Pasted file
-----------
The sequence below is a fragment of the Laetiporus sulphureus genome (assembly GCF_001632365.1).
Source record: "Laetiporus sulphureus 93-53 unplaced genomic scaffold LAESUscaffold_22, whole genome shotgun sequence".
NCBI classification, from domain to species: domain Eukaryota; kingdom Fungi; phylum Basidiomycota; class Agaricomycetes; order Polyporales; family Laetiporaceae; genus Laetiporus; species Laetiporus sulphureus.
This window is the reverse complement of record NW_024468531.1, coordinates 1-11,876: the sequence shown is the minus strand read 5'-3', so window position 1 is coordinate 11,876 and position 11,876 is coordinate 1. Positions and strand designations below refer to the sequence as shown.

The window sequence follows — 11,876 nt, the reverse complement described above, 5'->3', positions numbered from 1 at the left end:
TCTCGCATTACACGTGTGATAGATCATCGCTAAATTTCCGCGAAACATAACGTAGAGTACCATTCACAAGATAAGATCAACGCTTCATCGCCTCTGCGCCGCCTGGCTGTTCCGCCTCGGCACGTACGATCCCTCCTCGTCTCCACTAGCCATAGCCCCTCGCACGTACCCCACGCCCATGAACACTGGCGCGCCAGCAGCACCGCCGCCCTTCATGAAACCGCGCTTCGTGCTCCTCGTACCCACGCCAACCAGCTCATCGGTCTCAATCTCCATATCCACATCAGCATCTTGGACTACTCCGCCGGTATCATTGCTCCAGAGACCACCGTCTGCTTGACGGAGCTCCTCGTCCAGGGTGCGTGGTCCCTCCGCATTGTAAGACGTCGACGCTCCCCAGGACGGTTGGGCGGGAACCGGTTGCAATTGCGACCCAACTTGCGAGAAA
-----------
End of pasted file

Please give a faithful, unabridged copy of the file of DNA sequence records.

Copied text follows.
The sequence below is a fragment of the Laetiporus sulphureus genome (assembly GCF_001632365.1).
Source record: "Laetiporus sulphureus 93-53 unplaced genomic scaffold LAESUscaffold_22, whole genome shotgun sequence".
NCBI classification, from domain to species: domain Eukaryota; kingdom Fungi; phylum Basidiomycota; class Agaricomycetes; order Polyporales; family Laetiporaceae; genus Laetiporus; species Laetiporus sulphureus.
This window is the reverse complement of record NW_024468531.1, coordinates 1-11,876: the sequence shown is the minus strand read 5'-3', so window position 1 is coordinate 11,876 and position 11,876 is coordinate 1. Positions and strand designations below refer to the sequence as shown.

The window sequence follows — 11,876 nt, the reverse complement described above, 5'->3', positions numbered from 1 at the left end:
TCTCGCATTACACGTGTGATAGATCATCGCTAAATTTCCGCGAAACATAACGTAGAGTACCATTCACAAGATAAGATCAACGCTTCATCGCCTCTGCGCCGCCTGGCTGTTCCGCCTCGGCACGTACGATCCCTCCTCGTCTCCACTAGCCATAGCCCCTCGCACGTACCCCACGCCCATGAACACTGGCGCGCCAGCAGCACCGCCGCCCTTCATGAAACCGCGCTTCGTGCTCCTCGTACCCACGCCAACCAGCTCATCGGTCTCAATCTCCATATCCACATCAGCATCTTGGACTACTCCGCCGGTATCATTGCTCCAGAGACCACCGTCTGCTTGACGGAGCTCCTCGTCCAGGGTGCGTGGTCCCTCCGCATTGTAAGACGTCGACGCTCCCCAGGACGGTTGGGCGGGAACCGGTTGCAATTGCGACCCAACTTGCGAGAAA